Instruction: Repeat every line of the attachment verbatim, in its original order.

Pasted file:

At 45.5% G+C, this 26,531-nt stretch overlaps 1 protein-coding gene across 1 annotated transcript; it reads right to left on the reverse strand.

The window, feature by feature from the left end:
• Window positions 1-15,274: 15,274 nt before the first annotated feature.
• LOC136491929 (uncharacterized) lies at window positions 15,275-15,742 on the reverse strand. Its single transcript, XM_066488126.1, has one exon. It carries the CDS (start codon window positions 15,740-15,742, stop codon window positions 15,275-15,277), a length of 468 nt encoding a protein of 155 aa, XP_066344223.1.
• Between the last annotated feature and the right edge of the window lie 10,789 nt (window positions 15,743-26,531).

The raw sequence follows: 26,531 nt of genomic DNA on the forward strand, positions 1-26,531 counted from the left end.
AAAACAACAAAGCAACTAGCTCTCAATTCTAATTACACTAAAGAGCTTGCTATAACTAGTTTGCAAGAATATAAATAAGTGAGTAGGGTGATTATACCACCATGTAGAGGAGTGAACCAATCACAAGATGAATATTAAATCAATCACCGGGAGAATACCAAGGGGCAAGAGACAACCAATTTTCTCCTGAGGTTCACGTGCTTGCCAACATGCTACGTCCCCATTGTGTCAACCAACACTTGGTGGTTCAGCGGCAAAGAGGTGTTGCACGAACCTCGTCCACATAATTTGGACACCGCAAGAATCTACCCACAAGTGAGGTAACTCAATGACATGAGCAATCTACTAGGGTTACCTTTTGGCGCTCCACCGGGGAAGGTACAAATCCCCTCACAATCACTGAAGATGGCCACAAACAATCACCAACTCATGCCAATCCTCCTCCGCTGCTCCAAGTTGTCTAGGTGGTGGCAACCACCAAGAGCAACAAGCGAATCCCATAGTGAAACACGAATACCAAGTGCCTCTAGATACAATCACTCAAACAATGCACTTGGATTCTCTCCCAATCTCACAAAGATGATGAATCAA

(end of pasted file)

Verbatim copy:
At 45.5% G+C, this 26,531-nt stretch overlaps 1 protein-coding gene across 1 annotated transcript; it reads right to left on the reverse strand.

The window, feature by feature from the left end:
• Window positions 1-15,274: 15,274 nt before the first annotated feature.
• LOC136491929 (uncharacterized) lies at window positions 15,275-15,742 on the reverse strand. Its single transcript, XM_066488126.1, has one exon. It carries the CDS (start codon window positions 15,740-15,742, stop codon window positions 15,275-15,277), a length of 468 nt encoding a protein of 155 aa, XP_066344223.1.
• Between the last annotated feature and the right edge of the window lie 10,789 nt (window positions 15,743-26,531).

The raw sequence follows: 26,531 nt of genomic DNA on the forward strand, positions 1-26,531 counted from the left end.
AAAACAACAAAGCAACTAGCTCTCAATTCTAATTACACTAAAGAGCTTGCTATAACTAGTTTGCAAGAATATAAATAAGTGAGTAGGGTGATTATACCACCATGTAGAGGAGTGAACCAATCACAAGATGAATATTAAATCAATCACCGGGAGAATACCAAGGGGCAAGAGACAACCAATTTTCTCCTGAGGTTCACGTGCTTGCCAACATGCTACGTCCCCATTGTGTCAACCAACACTTGGTGGTTCAGCGGCAAAGAGGTGTTGCACGAACCTCGTCCACATAATTTGGACACCGCAAGAATCTACCCACAAGTGAGGTAACTCAATGACATGAGCAATCTACTAGGGTTACCTTTTGGCGCTCCACCGGGGAAGGTACAAATCCCCTCACAATCACTGAAGATGGCCACAAACAATCACCAACTCATGCCAATCCTCCTCCGCTGCTCCAAGTTGTCTAGGTGGTGGCAACCACCAAGAGCAACAAGCGAATCCCATAGTGAAACACGAATACCAAGTGCCTCTAGATACAATCACTCAAACAATGCACTTGGATTCTCTCCCAATCTCACAAAGATGATGAATCAA